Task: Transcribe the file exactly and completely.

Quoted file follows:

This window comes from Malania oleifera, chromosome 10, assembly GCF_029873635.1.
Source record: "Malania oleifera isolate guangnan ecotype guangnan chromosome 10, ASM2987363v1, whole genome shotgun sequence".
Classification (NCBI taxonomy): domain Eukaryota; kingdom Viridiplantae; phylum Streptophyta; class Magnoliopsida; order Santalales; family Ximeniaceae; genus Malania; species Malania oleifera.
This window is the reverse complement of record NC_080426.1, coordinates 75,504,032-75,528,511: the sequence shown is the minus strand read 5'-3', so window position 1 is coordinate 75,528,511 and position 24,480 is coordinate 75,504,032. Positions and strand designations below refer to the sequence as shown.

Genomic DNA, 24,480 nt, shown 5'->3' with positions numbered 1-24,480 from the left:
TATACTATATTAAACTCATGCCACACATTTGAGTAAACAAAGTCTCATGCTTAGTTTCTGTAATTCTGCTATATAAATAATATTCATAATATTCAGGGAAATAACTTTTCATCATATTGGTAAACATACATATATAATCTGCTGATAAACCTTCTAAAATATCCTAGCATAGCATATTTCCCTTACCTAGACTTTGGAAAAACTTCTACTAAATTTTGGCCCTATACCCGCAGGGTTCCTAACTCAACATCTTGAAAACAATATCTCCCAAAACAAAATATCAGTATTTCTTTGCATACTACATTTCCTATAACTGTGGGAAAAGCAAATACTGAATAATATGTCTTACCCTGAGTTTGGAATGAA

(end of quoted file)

This window comes from Malania oleifera, chromosome 10, assembly GCF_029873635.1.
Source record: "Malania oleifera isolate guangnan ecotype guangnan chromosome 10, ASM2987363v1, whole genome shotgun sequence".
Classification (NCBI taxonomy): domain Eukaryota; kingdom Viridiplantae; phylum Streptophyta; class Magnoliopsida; order Santalales; family Ximeniaceae; genus Malania; species Malania oleifera.
This window is the reverse complement of record NC_080426.1, coordinates 75,504,032-75,528,511: the sequence shown is the minus strand read 5'-3', so window position 1 is coordinate 75,528,511 and position 24,480 is coordinate 75,504,032. Positions and strand designations below refer to the sequence as shown.

Genomic DNA, 24,480 nt, shown 5'->3' with positions numbered 1-24,480 from the left:
TATACTATATTAAACTCATGCCACACATTTGAGTAAACAAAGTCTCATGCTTAGTTTCTGTAATTCTGCTATATAAATAATATTCATAATATTCAGGGAAATAACTTTTCATCATATTGGTAAACATACATATATAATCTGCTGATAAACCTTCTAAAATATCCTAGCATAGCATATTTCCCTTACCTAGACTTTGGAAAAACTTCTACTAAATTTTGGCCCTATACCCGCAGGGTTCCTAACTCAACATCTTGAAAACAATATCTCCCAAAACAAAATATCAGTATTTCTTTGCATACTACATTTCCTATAACTGTGGGAAAAGCAAATACTGAATAATATGTCTTACCCTGAGTTTGGAATGAA